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In State of City, Florence Mayor Notes Challenges Faced by National Retailers

The state of the City of Florence is strong, Mayor Diane Whalen stated in an address before city council this week.

Showing off events and accomplishments in a slide show presentation, Whalen called Florence a center of commerce and a city that provides the best services possible to its residents.

"Our efforts are paying dividends, and we are experiencing successes from large to small, all of which are important to our community," Whalen said. "These efforts provide an increased and sustainable source of revenue that allow us to provide the best in public safety personnel and equipment, as well as maintain and improve our city infrastructure through the efforts of the public services employees. The fiscal plan and management are in place  to make sure we not only meet those obligations this year, but for many years to come."

She went on to say that the city won its third consecutive Government Finance Officers Association Distinguished Budget Presentation award for excellence in financial reporting.  

The police and fire departments are very busy and continue to provide high quality protection, Whalen asserted.

The mayor also touched on the abuse of heroin plaguing the region, saying that overdoses are now the leading cause of death among Americans under 50 years of age. She said the city held a heroin town hall on the subject last year and will hold one this year. She told the audience that the police and fire/EMS deal with the effects of heroin on a daily basis, and that the city has been working with other agencies and counties to try to find some solution for the problem.

The mayor also spoke of infrastructure.

"Our transportation infrastructure improvements are now complete, or nearly complete, on 93 streets," she stated. "These improvements include complete replacements, mill and overlay, and crack-sealing. Various sidewalk and bike path improvements were also completed throughout the city."

Whalen addressed economic development in the city, pointing out the new Outback Steakhouse on Mall Road, and the new Chick-fil-A, the Costco and Dave and Busters. She said the new Menards has been delayed, and in fact, Menards' developments all over the US have been delayed, but they are committed to bring their store to the area next to Costco.  

"Concerns remain nationwide about the future of brick and mortar retail stores and large urban malls," Whalen told council. "Our discussions with some of the national retailers, as well as GGP, owner of the Florence Mall, have reassured us that they are aware of the concerns and recognize that as needs in the retail arena shift, so must their focus."

Major projects include Bosch Automotive on Spiral Drive, which will add 70 new jobs and invest over $100 million in a new building and equipment. A new access road will be put in, called Renegade Way, in honor of the city's adopted military unit, the Renegades.

Annexation of 170 acres of airport land behind Walmart has led to working with CVG on the Van Trust development, and Amazon Prime has decided to make CVG its new hub. Other recent developments include Gabe's, Bear Paddle Swim Club, Core Life Eatery, T-Mobile, and Vision Works. Magnolia Springs Senior Living, and Gerner and Kearns law firm have recently opened as well as hotels, Hilton Home to Suites, and Comfort Suites Hotel, which is soon to open. Villages of Florence ranch style rentals will open soon, too.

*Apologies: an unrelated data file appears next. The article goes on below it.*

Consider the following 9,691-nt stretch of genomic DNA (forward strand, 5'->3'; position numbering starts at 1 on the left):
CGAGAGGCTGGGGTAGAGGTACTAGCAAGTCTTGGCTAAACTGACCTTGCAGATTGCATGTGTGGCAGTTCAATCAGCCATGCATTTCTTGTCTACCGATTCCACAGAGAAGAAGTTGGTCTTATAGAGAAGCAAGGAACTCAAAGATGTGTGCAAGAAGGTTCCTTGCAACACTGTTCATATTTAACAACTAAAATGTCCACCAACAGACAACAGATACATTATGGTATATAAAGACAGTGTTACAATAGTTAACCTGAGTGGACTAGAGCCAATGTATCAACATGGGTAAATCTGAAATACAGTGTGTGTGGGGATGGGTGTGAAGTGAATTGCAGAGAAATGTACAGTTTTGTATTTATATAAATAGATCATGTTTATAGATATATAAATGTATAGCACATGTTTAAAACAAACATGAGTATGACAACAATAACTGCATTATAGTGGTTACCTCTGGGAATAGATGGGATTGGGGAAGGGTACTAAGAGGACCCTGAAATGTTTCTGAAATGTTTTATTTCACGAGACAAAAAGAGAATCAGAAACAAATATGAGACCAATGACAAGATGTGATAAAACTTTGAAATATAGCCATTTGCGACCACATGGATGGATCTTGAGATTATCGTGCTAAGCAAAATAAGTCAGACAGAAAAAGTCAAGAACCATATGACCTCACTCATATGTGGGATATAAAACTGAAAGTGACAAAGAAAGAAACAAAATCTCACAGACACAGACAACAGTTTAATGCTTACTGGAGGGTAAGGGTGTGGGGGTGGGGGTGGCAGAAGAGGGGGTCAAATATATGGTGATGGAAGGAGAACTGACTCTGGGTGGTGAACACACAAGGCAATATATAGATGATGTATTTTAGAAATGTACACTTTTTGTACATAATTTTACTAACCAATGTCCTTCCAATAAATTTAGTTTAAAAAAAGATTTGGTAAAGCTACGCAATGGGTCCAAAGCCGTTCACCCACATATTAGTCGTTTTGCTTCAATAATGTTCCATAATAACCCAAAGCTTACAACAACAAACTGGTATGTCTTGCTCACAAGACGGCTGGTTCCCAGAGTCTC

The city has hired a consultant to look at traffic patterns on Mall Road and will follow the recommendations since traffic is major concern in the city, the mayor said.

The city will be responsible for buying $900,000 worth of 800 megahertz radios to keep up with the entire Northern Kentucky's effort to update the communications systems, as will other local governments.

A new website should be up and running within the next few weeks, the mayor said.

"We may not have riverfront property and views to promote, but our view from the top of our Florence Y'all water tower is just as impressive because of each and every one of you," Whalen said, concluding her nineteenth state of the city report. "Thank you for allowing me to serve. It is indeed a labor of love."

Other notes:

Dr. Rob Tagher, a pediatrician with offices in Florence, ran 100 miles in the Florida Keys on May 20  to raise money to benefit the Children's Advocacy Center. Despite freezing temperatures and flooding on the trail, Tagher was one of only 57 runners to complete the race, finishing tenth. The race represents the farthest he has run to date. Tagher was recognized by the mayor and council for his accomplishment. June 13, 2017 was declared Dr. Rob Tagher Day in the city of Florence. Tagher was able to raise over $18,000 for the center, which will be used to buy much-needed medical equipment. His family came and proudly watched as Tagher was recognized.

"He has a passion for children," said Vickie Henderson, executive director of the center. "Especially for those who have been abused or neglected."

Tagher said that he couldn't have done it without the support of his family, and of his team, who followed him in a van with water and supplies for the entire run.

Mayor Whalen told Tagher, laughing, that the next time he needed someone to follow him in a van in the Florida Keys to let her know. He joked back that the van didn't smell so good at times.

Council passed the second reading of the budget, which totals $35.3 million, slightly higher than last year due to additional capital outlay projects.

The annual Fourth of July festival will take place on July 3, at the Freedom Ballpark from 4 to 11 p.m., and the fireworks will take place at 10 p.m.

Written by Patricia A. Scheyer, RCN contributor